Immunologic cross-reactivity, which is important in many aspects of host defense and immune-mediated diseases, is a prominent feature of allergic disorders. The goal of this article is to define allergenic cross-reactivity and its role in food allergy, review current understanding of mechanisms of cross-reactivity, and consider how advances in our ability to predict cross-reactivity can impact diagnosis and treatment of food allergy.
Recent evidence suggests that specific T cells, in addition to IgE, developed in response to inhaled allergens can cross-react with related food allergens, leading to distinct clinical reactions. Several new cross-reactivities have been identified, including food–food, pollen–food, and latex–venom associations. Debate continues regarding prediction of allergenicity based on protein structure, and clinical relevance of in-vitro testing. Cross-reactivity is also being used to develop specific immunotherapy for treatment of food allergy.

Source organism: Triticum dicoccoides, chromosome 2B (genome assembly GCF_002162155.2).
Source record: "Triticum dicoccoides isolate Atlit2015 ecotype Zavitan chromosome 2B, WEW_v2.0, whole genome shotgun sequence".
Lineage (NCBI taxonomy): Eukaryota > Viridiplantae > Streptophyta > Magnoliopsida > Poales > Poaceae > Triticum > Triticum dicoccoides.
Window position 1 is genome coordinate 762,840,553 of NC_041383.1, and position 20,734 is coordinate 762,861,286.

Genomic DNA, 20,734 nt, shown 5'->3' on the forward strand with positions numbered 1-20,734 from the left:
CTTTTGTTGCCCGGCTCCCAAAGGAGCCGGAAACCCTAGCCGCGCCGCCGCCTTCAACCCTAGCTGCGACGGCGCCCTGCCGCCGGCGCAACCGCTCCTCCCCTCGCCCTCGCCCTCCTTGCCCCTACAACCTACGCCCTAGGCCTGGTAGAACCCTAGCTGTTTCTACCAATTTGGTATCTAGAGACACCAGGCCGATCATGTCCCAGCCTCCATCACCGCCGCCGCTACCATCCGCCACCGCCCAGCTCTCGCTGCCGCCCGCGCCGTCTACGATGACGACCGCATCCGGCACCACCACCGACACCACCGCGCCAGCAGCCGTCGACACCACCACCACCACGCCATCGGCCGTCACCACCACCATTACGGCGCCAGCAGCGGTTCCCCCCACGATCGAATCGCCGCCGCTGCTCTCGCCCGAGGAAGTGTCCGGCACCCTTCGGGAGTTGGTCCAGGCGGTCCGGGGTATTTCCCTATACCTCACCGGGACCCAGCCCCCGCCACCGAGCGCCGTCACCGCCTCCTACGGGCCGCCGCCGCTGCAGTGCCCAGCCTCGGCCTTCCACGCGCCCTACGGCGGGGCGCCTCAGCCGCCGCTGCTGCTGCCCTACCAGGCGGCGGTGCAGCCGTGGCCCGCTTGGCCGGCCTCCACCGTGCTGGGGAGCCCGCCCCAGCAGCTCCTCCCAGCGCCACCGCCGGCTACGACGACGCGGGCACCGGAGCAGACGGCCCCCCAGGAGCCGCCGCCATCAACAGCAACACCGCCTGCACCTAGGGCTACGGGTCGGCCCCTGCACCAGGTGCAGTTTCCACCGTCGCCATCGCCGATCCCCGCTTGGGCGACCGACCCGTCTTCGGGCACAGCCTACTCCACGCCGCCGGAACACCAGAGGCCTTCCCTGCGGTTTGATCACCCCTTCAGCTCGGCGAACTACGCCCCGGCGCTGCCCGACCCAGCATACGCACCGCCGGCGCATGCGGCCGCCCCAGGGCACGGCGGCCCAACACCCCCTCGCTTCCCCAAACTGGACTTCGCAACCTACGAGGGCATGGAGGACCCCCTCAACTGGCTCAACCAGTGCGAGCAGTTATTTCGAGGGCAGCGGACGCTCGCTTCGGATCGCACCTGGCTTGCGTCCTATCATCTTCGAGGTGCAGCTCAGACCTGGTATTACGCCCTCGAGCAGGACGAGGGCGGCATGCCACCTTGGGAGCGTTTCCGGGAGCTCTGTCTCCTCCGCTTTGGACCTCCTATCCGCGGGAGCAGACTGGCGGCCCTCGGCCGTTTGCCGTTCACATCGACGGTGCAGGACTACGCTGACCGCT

A thorough understanding of immunologic cross-reactivity is essential to advancing our knowledge about food allergy. This knowledge will help elucidate the pathogenesis of the disorder and prevent exposures to allergenic, genetically engineered foods. New insight will allow for better utilization of current diagnostic tools and the development of more accurate tests and therapies for food allergy.
aDivision of Allergy, Pulmonary, Immunology, Critical Care and Sleep, University of Texas Medical Branch, Galveston, Texas, USA
bChild Health Research Center, University of Texas Medical Branch, Galveston, Texas, USA
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